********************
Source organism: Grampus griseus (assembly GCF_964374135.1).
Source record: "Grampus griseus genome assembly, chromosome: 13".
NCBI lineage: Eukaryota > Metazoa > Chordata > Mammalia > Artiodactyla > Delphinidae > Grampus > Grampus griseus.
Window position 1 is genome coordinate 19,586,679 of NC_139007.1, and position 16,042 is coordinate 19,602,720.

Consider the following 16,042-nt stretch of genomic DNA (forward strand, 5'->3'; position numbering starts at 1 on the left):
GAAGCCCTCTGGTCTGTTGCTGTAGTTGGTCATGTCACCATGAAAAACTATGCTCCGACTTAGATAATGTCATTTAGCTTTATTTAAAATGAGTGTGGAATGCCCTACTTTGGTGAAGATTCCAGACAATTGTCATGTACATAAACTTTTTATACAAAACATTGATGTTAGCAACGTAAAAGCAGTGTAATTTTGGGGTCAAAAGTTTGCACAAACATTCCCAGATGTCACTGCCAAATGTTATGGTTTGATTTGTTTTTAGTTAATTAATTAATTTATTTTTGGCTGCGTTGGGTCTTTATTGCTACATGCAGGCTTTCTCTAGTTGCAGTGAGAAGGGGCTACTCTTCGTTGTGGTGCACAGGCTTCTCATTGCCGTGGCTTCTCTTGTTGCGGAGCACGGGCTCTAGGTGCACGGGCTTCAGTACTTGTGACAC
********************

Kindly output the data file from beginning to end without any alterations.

Source organism: Grampus griseus (assembly GCF_964374135.1).
Source record: "Grampus griseus genome assembly, chromosome: 13".
NCBI lineage: Eukaryota > Metazoa > Chordata > Mammalia > Artiodactyla > Delphinidae > Grampus > Grampus griseus.
Window position 1 is genome coordinate 19,586,679 of NC_139007.1, and position 16,042 is coordinate 19,602,720.

Consider the following 16,042-nt stretch of genomic DNA (forward strand, 5'->3'; position numbering starts at 1 on the left):
GAAGCCCTCTGGTCTGTTGCTGTAGTTGGTCATGTCACCATGAAAAACTATGCTCCGACTTAGATAATGTCATTTAGCTTTATTTAAAATGAGTGTGGAATGCCCTACTTTGGTGAAGATTCCAGACAATTGTCATGTACATAAACTTTTTATACAAAACATTGATGTTAGCAACGTAAAAGCAGTGTAATTTTGGGGTCAAAAGTTTGCACAAACATTCCCAGATGTCACTGCCAAATGTTATGGTTTGATTTGTTTTTAGTTAATTAATTAATTTATTTTTGGCTGCGTTGGGTCTTTATTGCTACATGCAGGCTTTCTCTAGTTGCAGTGAGAAGGGGCTACTCTTCGTTGTGGTGCACAGGCTTCTCATTGCCGTGGCTTCTCTTGTTGCGGAGCACGGGCTCTAGGTGCACGGGCTTCAGTACTTGTGACAC